Chapter 9. Consistency and Consensus
Is it better to be alive and wrong or right and dead?
Jay Kreps, A Few Notes on Kafka and Jepsen (2013)
Lots of things can go wrong in distributed systems, as discussed in Chapter 8. The simplest way of handling such faults is to simply let the entire service fail, and show the user an error message. If that solution is unacceptable, we need to find ways of tolerating faults—that is, of keeping the service functioning correctly, even if some internal component is faulty.
In this chapter, we will talk about some examples of algorithms and protocols for building fault-tolerant distributed systems. We will assume that all the problems from Chapter 8 can occur: packets can be lost, reordered, duplicated, or arbitrarily delayed in the network; clocks are approximate at best; and nodes can pause (e.g., due to garbage collection) or crash at any time.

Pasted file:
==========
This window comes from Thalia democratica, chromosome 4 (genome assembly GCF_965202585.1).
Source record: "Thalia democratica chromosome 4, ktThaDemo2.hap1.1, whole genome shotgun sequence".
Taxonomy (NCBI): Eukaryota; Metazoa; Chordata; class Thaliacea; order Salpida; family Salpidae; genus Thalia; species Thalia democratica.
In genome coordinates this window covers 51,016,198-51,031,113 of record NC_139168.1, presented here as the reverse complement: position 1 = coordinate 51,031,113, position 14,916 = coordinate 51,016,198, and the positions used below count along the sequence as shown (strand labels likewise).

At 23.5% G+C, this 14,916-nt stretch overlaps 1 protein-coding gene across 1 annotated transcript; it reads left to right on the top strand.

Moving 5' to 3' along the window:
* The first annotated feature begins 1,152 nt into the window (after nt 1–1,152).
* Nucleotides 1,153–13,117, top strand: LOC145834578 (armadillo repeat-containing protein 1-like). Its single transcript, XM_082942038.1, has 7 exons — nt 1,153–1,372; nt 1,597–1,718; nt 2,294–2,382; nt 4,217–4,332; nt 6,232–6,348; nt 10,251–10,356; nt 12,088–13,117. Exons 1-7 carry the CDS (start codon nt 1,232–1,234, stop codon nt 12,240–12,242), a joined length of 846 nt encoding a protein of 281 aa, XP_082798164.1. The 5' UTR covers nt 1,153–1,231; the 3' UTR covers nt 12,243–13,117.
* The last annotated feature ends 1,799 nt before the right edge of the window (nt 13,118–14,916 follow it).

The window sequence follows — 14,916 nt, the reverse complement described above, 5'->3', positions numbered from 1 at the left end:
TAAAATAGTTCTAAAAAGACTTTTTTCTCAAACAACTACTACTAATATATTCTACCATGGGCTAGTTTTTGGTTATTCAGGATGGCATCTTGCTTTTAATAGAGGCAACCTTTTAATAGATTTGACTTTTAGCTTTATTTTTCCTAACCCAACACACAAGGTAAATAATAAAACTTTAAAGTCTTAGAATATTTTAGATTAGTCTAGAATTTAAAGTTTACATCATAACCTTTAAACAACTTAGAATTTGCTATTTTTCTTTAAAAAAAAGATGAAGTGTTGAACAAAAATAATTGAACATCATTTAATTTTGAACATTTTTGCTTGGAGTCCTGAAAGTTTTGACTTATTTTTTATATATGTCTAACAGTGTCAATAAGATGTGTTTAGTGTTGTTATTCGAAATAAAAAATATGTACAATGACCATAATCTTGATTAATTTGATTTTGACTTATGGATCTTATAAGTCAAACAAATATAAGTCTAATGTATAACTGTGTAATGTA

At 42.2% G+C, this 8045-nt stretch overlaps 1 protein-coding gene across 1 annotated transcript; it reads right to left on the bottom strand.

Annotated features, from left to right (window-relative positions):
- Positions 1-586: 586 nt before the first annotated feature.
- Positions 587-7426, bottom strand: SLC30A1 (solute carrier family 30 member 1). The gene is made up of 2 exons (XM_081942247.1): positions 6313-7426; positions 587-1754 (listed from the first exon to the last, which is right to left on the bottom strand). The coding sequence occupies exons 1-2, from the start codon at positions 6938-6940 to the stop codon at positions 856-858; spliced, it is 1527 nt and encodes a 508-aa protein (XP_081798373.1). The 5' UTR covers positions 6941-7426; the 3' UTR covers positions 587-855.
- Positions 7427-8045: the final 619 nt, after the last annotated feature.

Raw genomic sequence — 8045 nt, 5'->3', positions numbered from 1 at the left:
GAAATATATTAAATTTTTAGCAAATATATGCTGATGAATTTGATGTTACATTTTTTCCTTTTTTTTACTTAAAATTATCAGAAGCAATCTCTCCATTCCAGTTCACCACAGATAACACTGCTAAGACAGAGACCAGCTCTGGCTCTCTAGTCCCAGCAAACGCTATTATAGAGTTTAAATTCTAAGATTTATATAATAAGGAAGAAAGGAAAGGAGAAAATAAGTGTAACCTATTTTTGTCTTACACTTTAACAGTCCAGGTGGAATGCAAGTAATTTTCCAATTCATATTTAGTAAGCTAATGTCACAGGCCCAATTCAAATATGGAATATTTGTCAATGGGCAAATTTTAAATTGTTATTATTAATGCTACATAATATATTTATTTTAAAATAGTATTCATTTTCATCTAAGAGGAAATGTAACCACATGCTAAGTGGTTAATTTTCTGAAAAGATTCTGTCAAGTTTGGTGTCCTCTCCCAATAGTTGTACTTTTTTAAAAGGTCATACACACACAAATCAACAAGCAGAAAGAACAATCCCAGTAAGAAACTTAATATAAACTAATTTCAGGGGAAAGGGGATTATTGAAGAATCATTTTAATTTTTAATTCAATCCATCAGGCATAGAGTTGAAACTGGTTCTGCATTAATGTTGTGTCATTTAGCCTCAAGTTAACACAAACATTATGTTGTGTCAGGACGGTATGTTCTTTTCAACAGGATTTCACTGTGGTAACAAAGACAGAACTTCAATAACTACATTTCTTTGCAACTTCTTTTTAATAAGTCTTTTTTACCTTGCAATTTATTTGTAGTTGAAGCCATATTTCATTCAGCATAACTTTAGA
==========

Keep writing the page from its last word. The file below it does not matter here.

The best way of building fault-tolerant systems is to find some general-purpose abstractions with useful guarantees, implement them once, and then let applications rely on those guarantees. This is the same approach as we used with transactions in Chapter 7: by using a transaction, the application can pretend that there are no crashes (atomicity), that nobody else is concurrently accessing the database (isolation), and that storage devices are perfectly reliable (durability). Even though crashes, ...